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15 November 2014, 06:19
Charity bosses have told Capital more businesses and community buildings need to come forward to become 'Safe Havens' in Birmingham.
16 have opened in parts of the city like Lozells, Handsworth, Newtown and Small Heath in the last week.
The idea is that if people feel in danger in their neighbourhood, they can go to a shop, gym, school or community building to get help and feel safer.
Saidul Haque Saeed told Capital: "To make this more of a success we need more businesses to take part at a range of places across the city that are open at different times. We know it gets dark earlier at this time of year and so people will feel unsafe then.
"It's really about getting the community talking and working together. Getting to know everyone that live and work in the same area."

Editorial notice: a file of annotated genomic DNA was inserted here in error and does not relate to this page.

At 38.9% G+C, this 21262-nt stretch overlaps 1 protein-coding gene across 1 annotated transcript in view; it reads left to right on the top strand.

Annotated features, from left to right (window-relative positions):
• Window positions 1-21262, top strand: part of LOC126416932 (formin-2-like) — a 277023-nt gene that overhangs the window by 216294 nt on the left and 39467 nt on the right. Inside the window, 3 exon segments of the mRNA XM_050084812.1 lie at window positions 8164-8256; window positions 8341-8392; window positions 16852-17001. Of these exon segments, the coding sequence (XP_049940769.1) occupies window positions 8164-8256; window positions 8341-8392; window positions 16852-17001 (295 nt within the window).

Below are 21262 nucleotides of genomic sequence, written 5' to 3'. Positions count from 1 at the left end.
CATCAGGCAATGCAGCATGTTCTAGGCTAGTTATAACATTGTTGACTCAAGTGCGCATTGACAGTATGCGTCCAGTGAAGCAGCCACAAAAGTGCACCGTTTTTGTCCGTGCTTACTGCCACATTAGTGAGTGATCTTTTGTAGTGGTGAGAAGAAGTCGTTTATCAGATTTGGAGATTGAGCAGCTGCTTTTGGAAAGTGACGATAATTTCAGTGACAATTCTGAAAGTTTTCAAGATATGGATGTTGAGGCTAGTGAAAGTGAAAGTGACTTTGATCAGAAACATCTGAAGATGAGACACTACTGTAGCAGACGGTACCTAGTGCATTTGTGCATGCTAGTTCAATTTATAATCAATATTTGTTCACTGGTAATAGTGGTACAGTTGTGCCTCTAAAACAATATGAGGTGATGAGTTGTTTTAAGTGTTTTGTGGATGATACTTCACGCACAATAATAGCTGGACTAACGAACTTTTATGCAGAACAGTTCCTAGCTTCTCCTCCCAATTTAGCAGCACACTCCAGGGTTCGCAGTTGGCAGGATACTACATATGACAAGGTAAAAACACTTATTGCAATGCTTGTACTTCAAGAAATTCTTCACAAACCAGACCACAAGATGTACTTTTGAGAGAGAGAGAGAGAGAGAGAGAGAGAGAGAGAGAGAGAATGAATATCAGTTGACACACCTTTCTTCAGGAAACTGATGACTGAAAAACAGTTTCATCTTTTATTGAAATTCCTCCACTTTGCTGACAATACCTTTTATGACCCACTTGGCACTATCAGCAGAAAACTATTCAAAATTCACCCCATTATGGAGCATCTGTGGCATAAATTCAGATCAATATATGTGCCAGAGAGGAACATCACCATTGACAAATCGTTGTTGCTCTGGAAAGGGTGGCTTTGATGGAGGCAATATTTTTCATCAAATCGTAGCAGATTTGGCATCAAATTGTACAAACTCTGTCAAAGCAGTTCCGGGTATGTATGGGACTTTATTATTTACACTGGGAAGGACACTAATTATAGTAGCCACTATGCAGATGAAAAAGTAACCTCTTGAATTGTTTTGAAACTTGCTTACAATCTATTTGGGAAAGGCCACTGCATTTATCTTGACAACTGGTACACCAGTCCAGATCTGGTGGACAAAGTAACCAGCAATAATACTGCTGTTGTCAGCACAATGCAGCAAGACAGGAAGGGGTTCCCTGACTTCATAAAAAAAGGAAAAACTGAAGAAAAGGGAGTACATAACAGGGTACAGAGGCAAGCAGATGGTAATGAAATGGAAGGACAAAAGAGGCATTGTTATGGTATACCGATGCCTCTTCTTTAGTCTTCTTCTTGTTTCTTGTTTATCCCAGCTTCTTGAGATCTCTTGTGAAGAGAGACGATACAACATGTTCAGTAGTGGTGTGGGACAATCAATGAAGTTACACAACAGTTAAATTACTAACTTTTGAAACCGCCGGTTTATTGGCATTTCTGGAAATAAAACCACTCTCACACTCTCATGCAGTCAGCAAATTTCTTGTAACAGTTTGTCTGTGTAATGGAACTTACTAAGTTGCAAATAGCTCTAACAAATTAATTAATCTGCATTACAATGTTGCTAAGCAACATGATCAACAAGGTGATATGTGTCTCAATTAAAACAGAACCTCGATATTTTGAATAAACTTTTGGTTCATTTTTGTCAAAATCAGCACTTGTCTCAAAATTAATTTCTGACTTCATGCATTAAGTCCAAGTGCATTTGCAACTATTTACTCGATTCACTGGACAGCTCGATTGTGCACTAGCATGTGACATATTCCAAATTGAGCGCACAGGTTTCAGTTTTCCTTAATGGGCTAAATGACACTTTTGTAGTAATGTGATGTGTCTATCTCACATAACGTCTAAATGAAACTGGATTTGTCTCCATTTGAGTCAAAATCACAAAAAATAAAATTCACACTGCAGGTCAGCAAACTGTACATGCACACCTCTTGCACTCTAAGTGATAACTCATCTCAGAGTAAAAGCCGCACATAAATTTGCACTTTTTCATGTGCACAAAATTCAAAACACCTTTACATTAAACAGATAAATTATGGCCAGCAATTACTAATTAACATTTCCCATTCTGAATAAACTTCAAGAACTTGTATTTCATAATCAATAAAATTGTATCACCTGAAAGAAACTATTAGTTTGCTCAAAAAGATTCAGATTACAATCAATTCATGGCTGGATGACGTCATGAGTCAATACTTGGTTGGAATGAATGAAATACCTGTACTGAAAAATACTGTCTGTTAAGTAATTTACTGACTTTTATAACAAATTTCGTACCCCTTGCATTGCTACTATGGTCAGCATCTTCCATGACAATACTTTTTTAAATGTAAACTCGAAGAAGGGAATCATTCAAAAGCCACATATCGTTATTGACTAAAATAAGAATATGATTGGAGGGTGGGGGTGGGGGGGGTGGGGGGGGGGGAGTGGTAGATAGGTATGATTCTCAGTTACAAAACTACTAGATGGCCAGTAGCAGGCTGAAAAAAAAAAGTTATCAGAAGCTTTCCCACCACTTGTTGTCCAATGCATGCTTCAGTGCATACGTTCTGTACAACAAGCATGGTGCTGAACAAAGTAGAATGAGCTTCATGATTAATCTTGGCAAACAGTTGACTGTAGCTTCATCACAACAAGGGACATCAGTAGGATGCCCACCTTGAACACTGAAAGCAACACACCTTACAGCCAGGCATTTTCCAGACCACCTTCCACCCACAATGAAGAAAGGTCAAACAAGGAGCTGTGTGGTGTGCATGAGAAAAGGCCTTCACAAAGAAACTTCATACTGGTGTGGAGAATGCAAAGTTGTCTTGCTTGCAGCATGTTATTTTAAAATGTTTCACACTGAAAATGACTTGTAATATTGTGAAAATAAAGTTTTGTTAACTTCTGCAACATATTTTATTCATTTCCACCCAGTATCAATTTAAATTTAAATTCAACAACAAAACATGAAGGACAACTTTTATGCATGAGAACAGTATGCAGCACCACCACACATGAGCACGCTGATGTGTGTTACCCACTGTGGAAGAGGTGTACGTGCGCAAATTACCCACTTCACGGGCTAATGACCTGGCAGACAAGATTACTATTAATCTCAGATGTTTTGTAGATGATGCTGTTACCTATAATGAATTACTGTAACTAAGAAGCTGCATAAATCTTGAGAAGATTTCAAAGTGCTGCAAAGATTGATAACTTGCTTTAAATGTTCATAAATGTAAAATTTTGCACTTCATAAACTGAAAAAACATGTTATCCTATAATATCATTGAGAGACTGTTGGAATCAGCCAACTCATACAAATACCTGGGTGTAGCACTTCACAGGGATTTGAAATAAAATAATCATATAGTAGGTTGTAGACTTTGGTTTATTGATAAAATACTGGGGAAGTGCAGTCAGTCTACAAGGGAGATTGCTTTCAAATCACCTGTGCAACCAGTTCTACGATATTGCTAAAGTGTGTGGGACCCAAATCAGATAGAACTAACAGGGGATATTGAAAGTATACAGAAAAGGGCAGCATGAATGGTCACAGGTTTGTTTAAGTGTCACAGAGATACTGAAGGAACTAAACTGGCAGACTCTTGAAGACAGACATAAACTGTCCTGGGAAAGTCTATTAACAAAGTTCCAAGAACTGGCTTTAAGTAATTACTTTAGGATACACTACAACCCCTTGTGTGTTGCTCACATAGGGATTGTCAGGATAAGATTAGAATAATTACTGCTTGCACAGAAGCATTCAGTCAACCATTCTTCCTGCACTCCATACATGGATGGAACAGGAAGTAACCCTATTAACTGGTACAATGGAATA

Youth leaders started conversations with local shops and institutions to secure these agreements. The young people were from Citizens UK Birmingham member institutions and youth organisation Aspire & Succeed.
Perez Mead, 10, from St. Francis’ Catholic Primary said: “I do lots of after-school clubs, and when I walk home, I have to go through a park where there are sometimes boys smoking, who throw things at me. I have my secret hiding places in the park so they can’t catch me when I run away from them. If there was a Safe Haven nearby then I wouldn’t have to hide in the bushes.”